In the Newhaven factory many things which had been instituted during the war years were still in place. These included the services of an 'errand boy' to collect shopping from the town for employees particularly those women on shift work and also the twice daily broadcasts of the BBC programme 'Music while you work' which were piped through the factory Tannoy system.

The 1950s were a time of extensive building works on the Newhaven site where approval had been given for construction of General Offices and a Works Canteen.  In 1951 the first major factory building known as 'Bays 1-9' was carried out.  Although constructed basically of war-time materials and poorly insulated, it actually lasted for forty years before being demolished. In 1955 a solid brick built office complex was constructed because the general office area was not big enough to house the rapidly expanding office staff.  That building was in the form of a large 'H' and is always referred to as 'H Block'.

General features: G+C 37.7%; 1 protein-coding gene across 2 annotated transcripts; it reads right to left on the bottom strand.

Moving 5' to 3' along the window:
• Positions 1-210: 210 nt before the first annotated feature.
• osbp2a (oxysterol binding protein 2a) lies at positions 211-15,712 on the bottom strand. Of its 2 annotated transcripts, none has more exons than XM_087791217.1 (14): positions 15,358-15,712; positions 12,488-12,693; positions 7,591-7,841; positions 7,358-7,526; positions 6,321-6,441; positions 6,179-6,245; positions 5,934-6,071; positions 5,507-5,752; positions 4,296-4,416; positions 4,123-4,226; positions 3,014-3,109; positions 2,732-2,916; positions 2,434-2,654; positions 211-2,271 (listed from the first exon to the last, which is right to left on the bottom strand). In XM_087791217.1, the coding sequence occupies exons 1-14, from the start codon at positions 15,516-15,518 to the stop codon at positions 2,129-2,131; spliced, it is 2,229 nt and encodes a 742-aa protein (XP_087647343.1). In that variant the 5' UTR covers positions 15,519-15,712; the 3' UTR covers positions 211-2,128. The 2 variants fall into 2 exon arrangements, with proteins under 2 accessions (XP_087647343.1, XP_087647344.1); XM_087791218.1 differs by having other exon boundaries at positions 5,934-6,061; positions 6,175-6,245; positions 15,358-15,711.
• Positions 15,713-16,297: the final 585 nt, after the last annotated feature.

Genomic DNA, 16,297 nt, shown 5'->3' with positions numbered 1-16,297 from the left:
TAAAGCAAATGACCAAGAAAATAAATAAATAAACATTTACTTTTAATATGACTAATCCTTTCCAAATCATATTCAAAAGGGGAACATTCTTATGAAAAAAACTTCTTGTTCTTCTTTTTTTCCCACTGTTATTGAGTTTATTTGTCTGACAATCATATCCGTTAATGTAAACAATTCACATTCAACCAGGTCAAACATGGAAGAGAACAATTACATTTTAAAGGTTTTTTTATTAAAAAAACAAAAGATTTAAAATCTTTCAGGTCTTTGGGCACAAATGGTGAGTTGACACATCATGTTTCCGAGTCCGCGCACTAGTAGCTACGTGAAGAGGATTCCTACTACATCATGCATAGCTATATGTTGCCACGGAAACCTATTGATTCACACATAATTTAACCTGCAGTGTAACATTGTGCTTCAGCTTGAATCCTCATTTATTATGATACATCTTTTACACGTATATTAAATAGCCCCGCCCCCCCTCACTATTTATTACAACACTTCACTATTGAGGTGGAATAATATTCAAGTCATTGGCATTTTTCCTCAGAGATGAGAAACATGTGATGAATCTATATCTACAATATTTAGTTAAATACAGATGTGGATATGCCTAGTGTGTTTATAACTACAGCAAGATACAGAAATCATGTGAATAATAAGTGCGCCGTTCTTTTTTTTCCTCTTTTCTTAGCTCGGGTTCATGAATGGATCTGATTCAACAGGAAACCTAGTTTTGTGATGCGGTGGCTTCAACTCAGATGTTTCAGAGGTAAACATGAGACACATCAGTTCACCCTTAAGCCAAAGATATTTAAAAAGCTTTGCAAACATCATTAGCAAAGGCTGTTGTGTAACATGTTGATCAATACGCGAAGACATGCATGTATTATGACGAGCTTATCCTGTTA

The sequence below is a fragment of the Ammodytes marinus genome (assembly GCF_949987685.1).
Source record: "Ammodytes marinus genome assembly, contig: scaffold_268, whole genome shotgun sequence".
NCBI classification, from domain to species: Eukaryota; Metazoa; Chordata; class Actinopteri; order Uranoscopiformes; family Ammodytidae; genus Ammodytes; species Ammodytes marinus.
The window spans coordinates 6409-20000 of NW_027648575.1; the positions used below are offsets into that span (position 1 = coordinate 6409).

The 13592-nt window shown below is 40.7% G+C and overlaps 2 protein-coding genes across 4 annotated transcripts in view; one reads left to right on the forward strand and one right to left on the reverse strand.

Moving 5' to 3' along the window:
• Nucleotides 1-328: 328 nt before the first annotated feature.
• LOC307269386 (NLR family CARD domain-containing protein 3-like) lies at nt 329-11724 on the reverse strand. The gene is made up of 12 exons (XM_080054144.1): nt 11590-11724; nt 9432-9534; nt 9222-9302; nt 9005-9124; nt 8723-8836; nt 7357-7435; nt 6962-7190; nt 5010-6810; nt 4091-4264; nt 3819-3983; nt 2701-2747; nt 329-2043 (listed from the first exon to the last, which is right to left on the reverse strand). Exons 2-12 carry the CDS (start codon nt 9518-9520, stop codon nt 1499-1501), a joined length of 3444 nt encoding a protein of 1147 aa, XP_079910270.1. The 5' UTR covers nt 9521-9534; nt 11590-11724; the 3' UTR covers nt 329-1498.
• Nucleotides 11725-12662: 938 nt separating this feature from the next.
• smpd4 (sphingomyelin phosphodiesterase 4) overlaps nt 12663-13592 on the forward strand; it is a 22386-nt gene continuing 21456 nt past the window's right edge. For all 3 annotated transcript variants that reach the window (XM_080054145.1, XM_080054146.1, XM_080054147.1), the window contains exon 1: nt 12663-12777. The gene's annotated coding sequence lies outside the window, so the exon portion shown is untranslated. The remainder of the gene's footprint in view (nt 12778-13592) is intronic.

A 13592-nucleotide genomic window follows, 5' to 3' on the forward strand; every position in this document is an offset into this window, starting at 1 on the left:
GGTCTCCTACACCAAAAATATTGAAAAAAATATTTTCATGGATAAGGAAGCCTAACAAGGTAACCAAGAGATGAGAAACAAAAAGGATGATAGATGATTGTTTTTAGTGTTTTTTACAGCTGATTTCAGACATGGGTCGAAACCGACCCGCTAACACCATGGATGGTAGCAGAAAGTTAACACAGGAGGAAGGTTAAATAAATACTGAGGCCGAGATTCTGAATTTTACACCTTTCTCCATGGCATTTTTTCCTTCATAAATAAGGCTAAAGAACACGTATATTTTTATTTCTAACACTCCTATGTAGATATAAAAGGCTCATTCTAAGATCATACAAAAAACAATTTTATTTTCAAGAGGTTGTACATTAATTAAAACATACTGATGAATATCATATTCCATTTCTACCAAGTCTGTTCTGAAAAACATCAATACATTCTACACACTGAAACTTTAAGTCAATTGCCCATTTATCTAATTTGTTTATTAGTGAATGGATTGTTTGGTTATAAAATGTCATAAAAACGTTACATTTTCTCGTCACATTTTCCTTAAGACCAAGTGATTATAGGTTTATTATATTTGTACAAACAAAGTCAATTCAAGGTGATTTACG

The 1960s , just like the previous decade, were a time of exceptional change and growth at Newhaven.  In January 1960 the first two-storey extension of the factory was completed by local builders, Oxley & Bennett and was described at the time as 'one of the most modern factory buildings in the south of England'. Further work was carried out in 1968 when a new canteen and kitchen were constructed on the site of the old tennis courts.

The 1970's . At one time over 1,000 people were employed in the Newhaven factory, however, the Senior Management realised that this could not continue and plans were put in place to automate many of the operations.